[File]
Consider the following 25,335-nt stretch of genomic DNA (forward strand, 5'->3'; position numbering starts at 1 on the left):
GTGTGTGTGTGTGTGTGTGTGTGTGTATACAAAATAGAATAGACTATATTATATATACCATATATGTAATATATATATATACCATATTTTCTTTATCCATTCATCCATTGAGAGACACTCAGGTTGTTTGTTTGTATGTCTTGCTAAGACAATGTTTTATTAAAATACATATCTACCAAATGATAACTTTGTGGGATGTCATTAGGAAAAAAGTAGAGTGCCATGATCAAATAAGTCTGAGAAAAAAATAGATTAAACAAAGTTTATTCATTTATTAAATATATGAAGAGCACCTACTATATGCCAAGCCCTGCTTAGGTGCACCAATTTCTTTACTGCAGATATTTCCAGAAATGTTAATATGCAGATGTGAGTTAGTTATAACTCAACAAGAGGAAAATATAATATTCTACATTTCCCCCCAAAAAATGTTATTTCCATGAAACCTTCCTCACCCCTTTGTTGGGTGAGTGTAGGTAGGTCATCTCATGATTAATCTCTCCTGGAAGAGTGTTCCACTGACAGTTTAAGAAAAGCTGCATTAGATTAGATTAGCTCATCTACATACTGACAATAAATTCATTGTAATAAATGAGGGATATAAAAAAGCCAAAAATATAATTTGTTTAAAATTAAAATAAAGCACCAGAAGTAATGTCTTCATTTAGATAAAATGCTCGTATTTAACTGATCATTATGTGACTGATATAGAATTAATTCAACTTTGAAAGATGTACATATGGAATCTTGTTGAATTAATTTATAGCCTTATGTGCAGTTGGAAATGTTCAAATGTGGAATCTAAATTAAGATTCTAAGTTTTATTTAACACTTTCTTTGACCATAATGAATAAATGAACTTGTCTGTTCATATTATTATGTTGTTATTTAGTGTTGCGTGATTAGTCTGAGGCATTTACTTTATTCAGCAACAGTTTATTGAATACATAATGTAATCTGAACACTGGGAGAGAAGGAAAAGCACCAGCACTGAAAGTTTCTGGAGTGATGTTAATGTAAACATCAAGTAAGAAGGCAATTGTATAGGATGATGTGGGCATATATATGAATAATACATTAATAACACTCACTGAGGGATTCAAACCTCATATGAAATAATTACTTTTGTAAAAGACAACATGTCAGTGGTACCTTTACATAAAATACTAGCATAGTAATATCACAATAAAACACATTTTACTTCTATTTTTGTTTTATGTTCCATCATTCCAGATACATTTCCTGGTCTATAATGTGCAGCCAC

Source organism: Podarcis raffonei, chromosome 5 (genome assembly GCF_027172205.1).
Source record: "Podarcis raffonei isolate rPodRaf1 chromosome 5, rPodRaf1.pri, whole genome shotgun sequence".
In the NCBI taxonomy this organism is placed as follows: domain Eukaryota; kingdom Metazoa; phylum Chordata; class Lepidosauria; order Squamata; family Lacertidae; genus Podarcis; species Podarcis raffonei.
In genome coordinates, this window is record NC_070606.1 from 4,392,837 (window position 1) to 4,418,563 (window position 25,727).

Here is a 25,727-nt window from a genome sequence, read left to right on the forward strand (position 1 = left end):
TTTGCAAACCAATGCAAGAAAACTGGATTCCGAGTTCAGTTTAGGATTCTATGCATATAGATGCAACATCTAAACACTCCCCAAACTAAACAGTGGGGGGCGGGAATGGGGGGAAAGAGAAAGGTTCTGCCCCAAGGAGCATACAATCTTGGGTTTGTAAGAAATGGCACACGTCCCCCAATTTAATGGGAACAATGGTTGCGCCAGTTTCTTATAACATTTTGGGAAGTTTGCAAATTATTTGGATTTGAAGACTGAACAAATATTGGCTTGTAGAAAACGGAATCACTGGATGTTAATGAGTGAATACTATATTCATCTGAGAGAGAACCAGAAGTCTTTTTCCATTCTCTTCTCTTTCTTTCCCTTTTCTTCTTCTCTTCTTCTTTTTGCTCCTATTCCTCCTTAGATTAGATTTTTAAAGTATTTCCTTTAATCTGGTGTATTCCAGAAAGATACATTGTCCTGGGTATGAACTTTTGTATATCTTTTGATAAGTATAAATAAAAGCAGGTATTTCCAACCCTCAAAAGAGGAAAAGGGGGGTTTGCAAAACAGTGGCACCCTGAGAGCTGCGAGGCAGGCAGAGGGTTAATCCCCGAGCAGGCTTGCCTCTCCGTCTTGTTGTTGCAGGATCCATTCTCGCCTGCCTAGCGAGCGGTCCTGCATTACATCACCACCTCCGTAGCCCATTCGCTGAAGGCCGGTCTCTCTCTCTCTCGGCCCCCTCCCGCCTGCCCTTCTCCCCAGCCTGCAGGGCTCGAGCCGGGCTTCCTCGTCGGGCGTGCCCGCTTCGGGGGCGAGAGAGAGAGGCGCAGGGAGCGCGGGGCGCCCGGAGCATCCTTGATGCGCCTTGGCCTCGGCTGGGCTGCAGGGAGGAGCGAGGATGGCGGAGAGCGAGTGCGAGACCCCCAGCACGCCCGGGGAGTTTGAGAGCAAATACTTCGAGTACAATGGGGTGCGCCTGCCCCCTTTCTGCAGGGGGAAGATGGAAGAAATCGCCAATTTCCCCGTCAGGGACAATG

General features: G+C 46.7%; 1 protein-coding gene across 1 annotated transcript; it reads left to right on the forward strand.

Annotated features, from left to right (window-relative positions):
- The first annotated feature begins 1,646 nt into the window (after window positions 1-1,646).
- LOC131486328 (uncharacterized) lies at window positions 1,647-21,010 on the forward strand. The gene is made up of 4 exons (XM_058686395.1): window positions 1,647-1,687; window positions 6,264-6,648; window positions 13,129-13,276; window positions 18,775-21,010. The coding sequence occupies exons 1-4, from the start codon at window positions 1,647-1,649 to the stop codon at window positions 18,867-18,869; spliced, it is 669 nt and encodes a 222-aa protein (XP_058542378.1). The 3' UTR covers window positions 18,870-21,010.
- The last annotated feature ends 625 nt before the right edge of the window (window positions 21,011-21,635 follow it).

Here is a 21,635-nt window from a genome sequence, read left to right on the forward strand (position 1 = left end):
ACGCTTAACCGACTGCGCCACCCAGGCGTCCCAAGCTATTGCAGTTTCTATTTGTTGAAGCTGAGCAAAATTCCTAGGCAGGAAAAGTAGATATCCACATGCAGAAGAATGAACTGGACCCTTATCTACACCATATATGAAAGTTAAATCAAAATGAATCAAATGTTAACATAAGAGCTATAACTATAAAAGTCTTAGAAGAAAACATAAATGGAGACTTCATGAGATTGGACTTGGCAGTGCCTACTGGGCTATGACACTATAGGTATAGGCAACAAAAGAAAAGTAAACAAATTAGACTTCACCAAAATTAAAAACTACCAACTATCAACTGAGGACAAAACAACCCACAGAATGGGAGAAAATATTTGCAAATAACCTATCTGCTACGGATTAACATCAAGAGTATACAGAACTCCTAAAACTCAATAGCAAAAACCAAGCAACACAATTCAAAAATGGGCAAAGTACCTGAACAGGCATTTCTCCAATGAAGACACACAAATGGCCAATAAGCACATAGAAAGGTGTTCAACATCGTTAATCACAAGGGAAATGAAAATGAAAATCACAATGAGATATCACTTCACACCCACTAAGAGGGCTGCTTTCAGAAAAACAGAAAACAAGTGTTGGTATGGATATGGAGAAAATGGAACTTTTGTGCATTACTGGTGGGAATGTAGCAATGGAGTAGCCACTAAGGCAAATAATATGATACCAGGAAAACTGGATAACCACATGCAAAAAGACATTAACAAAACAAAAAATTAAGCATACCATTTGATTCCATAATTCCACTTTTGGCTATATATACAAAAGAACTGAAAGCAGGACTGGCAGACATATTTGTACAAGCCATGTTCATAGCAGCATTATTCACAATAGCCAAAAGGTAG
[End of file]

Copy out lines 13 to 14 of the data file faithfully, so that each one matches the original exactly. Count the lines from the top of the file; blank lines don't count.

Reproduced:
- The last annotated feature ends 625 nt before the right edge of the window (window positions 21,011-21,635 follow it).

Here is a 21,635-nt window from a genome sequence, read left to right on the forward strand (position 1 = left end):